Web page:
Getting a School Dog

Six Factors to Consider

1. RIGHT REASONS
You know why you want a dog in your school and you’ve done your homework about what it involves.

 Ensure you understand the practical considerations of having a dog in school (eg toileting; hygiene standards; the need for a structured and planned timetable for your dog and his/her handler; space for the dog to rest for significant periods during the school day; areas of school that are unsuitable for a dog).

 You understand the costs associated with the dog and who will be responsible for them.

 Make appropriate insurance arrangements to cover your dog and its activities in school.

 Assess the risks and know what you will do if things do not go as planned.

 Have a back-up plan in place to care for the dog when he cannot attend school (eg if he/she is unwell).

2. RIGHT COMMITMENT/SUPPORT
You have support from governors, staff, parents and students to introduce a dog into your school.

 Engage all your stakeholders in your decision-making.

 Ensure you understand and manage any concerns up front (eg allergies; fears; cultural issues).

 Shape your plans based on the feedback you receive.

3. RIGHT PLACE
You have assessed that your school is an appropriate environment for a dog – and for the individual dog you select.

 Consider your school from a dog’s perspective: remember, it is not a natural home for a dog.

 Take advice and make an informed choice for the right dog for your school.

 Understand how you will need to adapt the school environment.

 Consider the hours the dog will be in school and where he/she will be based.

 Remember if your dog does not feel safe, your students will not be safe.

4. RIGHT TRAINING
You have a suitable socialisation and training programme to prepare the dog for school life.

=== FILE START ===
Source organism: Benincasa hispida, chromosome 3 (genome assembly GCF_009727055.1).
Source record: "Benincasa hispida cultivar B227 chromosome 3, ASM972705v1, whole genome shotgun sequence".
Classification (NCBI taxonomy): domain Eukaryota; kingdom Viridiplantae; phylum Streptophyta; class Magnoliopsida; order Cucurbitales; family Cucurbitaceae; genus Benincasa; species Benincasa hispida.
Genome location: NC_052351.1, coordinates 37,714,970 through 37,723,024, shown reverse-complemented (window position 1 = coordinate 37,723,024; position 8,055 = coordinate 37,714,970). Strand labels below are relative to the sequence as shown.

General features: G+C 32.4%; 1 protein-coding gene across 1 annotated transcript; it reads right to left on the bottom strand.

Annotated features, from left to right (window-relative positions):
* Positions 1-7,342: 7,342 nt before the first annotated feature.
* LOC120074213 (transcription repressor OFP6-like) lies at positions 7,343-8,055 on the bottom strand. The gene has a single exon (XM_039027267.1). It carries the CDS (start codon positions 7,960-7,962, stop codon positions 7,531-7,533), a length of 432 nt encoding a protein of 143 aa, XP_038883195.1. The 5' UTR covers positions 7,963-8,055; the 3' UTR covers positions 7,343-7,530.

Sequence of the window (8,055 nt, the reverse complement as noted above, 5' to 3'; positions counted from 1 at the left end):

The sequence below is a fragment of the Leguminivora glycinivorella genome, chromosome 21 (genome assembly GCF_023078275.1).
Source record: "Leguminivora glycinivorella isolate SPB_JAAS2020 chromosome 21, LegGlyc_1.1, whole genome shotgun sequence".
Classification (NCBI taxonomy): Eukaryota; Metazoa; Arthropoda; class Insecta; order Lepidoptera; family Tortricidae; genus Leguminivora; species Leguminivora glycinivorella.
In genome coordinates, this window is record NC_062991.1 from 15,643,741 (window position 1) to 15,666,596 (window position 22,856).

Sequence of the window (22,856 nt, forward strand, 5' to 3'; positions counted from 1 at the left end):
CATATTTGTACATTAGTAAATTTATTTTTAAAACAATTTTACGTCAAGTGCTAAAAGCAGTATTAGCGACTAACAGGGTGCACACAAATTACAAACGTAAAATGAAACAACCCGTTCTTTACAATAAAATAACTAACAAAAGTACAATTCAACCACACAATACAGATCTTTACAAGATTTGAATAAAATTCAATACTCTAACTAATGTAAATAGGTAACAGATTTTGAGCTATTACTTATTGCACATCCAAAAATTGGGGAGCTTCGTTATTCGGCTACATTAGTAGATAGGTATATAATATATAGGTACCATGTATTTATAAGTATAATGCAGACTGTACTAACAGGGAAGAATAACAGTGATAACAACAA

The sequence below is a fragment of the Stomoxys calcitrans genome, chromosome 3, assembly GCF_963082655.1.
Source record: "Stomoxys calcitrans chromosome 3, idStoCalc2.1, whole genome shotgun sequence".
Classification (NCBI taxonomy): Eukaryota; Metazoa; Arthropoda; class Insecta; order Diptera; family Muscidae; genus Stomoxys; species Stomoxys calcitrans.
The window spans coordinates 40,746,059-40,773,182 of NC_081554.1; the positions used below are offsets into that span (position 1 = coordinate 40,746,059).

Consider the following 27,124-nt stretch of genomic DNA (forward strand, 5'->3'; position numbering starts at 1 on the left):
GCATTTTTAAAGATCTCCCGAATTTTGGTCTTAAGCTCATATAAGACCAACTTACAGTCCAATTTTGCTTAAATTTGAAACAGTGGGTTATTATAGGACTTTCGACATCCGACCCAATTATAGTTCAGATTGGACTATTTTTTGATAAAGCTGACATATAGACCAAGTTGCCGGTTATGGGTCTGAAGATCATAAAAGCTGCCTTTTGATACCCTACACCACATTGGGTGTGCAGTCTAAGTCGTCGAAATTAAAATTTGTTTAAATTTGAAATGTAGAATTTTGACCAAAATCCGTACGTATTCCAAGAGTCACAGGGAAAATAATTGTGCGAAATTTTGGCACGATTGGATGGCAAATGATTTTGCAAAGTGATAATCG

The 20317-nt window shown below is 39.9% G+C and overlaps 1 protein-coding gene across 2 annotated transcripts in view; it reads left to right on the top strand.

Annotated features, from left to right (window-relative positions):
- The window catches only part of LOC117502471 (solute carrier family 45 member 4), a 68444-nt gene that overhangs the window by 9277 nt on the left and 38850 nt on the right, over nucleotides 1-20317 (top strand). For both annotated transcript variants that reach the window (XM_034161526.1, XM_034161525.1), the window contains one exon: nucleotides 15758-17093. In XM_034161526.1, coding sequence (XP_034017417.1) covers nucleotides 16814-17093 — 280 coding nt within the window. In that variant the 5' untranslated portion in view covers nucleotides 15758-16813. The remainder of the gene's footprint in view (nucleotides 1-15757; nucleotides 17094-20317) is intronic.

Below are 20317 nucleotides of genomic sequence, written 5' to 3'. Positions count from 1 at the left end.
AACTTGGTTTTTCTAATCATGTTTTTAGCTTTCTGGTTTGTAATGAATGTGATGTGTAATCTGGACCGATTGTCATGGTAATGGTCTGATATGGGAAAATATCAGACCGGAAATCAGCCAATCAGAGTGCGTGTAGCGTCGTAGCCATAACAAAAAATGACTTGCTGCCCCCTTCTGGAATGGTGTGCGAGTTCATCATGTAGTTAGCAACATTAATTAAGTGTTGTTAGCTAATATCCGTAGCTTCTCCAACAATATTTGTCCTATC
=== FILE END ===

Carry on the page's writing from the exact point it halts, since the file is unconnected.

 A dog is unlikely to be mature enough to work in a school environment until he/she is at least one year old and has completed all his/her training

 Don’t expect your dog to ‘get’ school life; you will need to prepare him/her. An effective socialisation process will help him/her to feel comfortable around children and introduce him/her gradually to the school environment.

 Get your dog assessed to ensure he has the right temperament and has reached the right levels of training to interact with students in school.

 Make sure you know where to get help.

5. RIGHT SUPPORT FOR YOUR DOG
You have a dedicated and experienced person who understands the dog’s needs who will support the dog at school and at home (while also understanding the needs of your students).

 Your dog will need a person to handle and support him/her in school. A dog should never be left alone with students.

 They will need a good understanding of dog behaviour and body language – and, specifically, to have built a trusted relationship with the dog,

 Do the appropriate checks through DBS and referencing to assure yourself that the person you select is suitable to work with children.

 Ensure they are committed to positive training techniques and to responding to the changing needs of your dog over time.

 They need to be confident to set standards in school and ensure everyone sticks to them – the dog’s wellbeing should never be compromised.

 They should not be distracted by other duties when handling the dog.

6. RIGHT PREPARATION
You have a clear plan and procedures to prepare your school for the introduction of a dog.

 Take time to educate students, teachers and other staff: to understand the dog’s needs; know how to act around, and engage with, the dog.

 Produce a timetable for the dog with clear rest periods away from students.

 Review how things are going regularly and make changes as required (e.g. Reduce dog’s time in school if there are signs of fatigue).

 Have a clear plan in place of what you will do if things do not go as planned.

Create a School Dog Policy

Here’s an example.

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